irst of all, this is not a fish
for the home aquarium as they can grow too big
with reports of between
100 and 23 kg (100 and 50 pounds) in
weight and a metre (39ins) in length
"Blue Catfish" is similar to the "Channel
Cat", Ictalurus punctatus, and the
"White Catfish" Ictalurus
catus, but there are a few differences notably
in the shape of the anal fin which
is longer and a straighter edge than the other two
species mentioned with 30-35 rays (I.catus
18-24, I.punctatus 24-30). It also has a
different shaped mouth with the upper jaw being longer
than the lower. There is also a hump in the head just
in front of the dorsal fin.
water of impoundments and main channels and backwaters
of medium to large rivers, over mud, sand and gravel.
Prefers clear, strongly flowing water. This is treated
in North America as a favourite food fish and it is
said that its flesh is well flavoured.
furcatus - showing straight edged adipose
punctatus - showing rounded adipose
There are now
moves afoot by the U.K. Government through the Ministry
of Agriculture, Fisheries and Food (MAAF) to impose
restrictions on some coldwater species like the above
mentioned Blue Catfish, due to the dangers of introduction
to native waters and the threat to its occupants through
disease and predation.
As of November 1998 in the U. K. you must have a licence
to keep the above species. This licence is now issued
free, but does take a few months to process. For more
information log on to the DEFRA
site. Due to the size attained
by this species it is doubtful that they will ever
be imported into the U. K.
Catfish, Blue Channel Catfish
furcatus, Ictalurus meridionalis
rivers of the Mississippi, Missouri and Ohio basins,
south to Mexico and northern Guatemala. Type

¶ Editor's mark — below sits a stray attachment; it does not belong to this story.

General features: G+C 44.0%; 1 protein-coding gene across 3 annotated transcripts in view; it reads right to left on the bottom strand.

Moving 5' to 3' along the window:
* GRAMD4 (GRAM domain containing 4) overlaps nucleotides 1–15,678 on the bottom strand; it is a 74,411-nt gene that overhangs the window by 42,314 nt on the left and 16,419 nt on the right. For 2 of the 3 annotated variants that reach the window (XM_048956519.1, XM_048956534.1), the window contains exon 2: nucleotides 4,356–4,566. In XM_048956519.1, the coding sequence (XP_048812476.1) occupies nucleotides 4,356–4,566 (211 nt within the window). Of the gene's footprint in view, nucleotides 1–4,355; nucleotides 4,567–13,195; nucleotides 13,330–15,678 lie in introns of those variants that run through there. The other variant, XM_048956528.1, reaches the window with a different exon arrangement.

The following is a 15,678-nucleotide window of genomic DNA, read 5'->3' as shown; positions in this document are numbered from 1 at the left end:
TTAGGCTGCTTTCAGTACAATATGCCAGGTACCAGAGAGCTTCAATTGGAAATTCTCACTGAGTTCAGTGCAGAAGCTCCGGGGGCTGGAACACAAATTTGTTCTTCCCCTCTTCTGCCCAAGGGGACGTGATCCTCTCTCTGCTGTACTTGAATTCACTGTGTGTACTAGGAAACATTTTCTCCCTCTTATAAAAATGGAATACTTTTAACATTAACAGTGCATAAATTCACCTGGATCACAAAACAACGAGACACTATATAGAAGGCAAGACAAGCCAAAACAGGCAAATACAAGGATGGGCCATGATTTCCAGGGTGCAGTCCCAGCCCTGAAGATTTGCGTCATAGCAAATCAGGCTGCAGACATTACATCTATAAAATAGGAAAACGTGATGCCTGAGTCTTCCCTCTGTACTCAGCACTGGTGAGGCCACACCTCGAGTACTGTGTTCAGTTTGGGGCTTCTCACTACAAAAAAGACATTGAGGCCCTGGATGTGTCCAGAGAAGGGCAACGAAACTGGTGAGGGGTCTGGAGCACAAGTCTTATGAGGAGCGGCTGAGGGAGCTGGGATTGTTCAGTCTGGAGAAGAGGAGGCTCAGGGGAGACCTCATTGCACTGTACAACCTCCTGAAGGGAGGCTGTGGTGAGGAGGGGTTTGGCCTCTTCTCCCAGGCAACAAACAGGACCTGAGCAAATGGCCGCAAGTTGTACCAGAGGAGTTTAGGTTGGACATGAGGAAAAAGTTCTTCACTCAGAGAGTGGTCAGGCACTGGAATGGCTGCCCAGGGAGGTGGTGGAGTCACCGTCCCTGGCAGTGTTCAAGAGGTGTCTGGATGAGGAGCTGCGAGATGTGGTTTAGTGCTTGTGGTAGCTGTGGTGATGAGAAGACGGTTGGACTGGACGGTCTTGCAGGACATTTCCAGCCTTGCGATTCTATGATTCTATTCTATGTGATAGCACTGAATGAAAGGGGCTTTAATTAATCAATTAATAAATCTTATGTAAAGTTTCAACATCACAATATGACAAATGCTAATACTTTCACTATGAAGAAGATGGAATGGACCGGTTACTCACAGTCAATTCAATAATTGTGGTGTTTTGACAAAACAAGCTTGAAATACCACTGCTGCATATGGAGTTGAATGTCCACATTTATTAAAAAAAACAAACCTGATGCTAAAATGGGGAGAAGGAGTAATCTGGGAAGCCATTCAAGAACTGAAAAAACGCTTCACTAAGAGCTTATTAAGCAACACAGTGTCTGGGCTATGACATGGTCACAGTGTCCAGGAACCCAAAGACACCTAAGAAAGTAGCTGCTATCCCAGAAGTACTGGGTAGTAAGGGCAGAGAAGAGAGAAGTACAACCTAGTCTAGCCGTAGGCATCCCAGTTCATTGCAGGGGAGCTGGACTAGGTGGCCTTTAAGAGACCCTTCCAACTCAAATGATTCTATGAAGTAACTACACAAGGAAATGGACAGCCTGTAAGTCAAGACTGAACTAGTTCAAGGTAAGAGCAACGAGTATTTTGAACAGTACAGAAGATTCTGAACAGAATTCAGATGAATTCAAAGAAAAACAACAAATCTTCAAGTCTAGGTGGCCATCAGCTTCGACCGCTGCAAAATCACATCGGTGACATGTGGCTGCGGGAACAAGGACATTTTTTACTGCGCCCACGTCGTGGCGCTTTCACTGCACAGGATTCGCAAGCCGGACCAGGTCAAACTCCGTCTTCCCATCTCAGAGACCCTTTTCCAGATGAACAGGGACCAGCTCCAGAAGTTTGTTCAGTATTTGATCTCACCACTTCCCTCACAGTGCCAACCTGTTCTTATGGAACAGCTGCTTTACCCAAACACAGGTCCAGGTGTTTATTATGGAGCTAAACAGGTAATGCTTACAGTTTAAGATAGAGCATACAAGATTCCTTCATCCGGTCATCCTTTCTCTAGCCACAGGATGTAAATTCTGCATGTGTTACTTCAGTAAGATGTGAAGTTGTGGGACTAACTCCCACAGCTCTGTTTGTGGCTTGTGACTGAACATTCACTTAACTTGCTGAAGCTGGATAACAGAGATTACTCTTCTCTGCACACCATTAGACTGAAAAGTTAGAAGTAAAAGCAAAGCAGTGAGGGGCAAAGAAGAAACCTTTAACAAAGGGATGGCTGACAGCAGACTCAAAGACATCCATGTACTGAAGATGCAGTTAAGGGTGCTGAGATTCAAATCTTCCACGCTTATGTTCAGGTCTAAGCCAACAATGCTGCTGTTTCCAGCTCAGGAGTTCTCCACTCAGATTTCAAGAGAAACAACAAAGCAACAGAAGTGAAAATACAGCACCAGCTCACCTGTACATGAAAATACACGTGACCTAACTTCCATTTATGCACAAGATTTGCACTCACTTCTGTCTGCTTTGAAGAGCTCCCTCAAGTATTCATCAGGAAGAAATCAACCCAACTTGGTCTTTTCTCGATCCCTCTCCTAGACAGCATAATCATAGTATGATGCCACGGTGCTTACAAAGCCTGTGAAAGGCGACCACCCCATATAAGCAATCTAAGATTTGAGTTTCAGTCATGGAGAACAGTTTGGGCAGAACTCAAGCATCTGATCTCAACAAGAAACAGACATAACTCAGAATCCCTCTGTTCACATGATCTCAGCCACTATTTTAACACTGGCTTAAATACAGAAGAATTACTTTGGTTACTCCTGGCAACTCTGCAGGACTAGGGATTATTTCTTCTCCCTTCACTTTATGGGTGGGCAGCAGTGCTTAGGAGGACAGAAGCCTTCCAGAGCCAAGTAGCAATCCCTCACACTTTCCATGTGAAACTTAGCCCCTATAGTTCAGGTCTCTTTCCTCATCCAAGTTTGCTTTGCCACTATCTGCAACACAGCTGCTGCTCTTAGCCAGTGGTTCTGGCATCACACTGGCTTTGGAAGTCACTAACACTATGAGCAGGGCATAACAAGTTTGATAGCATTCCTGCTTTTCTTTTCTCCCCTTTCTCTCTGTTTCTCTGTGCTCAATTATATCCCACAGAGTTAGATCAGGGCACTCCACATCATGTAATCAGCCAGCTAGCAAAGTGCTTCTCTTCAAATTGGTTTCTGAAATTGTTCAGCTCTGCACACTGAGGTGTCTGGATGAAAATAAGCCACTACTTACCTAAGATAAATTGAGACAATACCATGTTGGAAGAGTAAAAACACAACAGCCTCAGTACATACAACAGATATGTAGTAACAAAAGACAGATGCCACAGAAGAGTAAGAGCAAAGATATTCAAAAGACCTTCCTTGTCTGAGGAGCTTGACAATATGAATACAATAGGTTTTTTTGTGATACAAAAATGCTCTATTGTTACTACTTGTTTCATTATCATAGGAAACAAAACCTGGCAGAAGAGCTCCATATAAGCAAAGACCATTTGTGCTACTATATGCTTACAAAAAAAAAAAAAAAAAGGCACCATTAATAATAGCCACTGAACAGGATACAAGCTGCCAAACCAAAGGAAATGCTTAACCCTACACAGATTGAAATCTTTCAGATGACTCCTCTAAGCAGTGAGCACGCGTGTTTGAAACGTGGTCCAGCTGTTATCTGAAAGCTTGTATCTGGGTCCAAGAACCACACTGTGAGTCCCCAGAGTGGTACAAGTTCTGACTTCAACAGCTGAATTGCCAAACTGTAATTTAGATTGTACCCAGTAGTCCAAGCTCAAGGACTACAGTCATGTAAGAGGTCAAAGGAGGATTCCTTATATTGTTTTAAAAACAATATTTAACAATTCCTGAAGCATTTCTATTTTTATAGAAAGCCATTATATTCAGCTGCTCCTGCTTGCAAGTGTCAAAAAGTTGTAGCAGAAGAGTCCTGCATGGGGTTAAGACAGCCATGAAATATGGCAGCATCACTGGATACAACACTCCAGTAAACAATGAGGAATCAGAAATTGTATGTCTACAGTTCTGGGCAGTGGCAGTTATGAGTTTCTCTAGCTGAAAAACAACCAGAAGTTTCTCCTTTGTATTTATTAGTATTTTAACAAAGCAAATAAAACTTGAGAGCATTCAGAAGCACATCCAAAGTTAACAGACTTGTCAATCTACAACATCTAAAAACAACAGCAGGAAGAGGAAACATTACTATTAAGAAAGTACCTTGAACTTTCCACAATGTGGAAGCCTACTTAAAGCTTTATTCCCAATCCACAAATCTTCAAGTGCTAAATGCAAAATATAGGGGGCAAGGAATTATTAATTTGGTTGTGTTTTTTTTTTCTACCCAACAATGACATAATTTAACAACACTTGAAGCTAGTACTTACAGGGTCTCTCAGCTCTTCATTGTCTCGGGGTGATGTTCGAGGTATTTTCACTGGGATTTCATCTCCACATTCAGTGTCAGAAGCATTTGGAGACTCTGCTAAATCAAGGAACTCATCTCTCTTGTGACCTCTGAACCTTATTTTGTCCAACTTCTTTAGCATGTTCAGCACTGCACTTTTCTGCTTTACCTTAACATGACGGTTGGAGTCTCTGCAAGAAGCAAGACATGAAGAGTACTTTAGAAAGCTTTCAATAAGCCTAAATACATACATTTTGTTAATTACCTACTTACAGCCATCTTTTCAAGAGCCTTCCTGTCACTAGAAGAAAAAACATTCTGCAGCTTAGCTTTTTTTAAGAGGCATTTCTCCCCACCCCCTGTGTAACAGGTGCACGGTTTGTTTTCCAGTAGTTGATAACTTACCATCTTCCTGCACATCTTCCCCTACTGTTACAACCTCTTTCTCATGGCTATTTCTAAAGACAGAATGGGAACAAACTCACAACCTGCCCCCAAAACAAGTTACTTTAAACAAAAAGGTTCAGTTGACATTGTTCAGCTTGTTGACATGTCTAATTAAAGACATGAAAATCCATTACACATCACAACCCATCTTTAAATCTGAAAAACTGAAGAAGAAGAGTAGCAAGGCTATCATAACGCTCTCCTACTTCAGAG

locality: Mississippi River near St. Louis.
93cm. S.L. (3ft 8ins)
Anal fin; 1/30-35; Caudal fin
deeply forked, upper jaw being longer than the lower.
Hump in head just in front of the dorsal fin. Small
eye situated equidistant between the top and bottom
Body bluish to grey above
grading to white on sides and belly. Fins light
coloured, often with dusky outer margins.
Care & Compatibility
Best to be kept on its own,
or in a very large tank with other large catfish that
can take care of themselves. Housing with large Cichlids
is another possibility. Can get too large for an aquarium
when adult so best kept when juvenile.
place in late spring or early summer and the nests
are constructed under rocks or caves with the parents
guarding the young.
Feeds primarily on fish, crayfish,
aquatic insects, fingernail clams, and freshwater
The fin forward from the anal cavity. Caudal Fin:
The tail. Dorsal Fin:
The primary rayed fin(s) on top of the body.
Ichthys = fish; ailouros = cat. furcatus: Forked = alluding
to the tail'.
W. Henry and Buchanan M. Thomas; Fishes of
Arkansas. The University of Arkansas Press. 536p. Smith W. Philip; The Fishes of Illinois;
University of Illinois Press 2002. 314p. The Audubon Society.
Field guide to North American Fishes, Whales &
Dolphins. Alfred A. Knopf, New York. 848 p.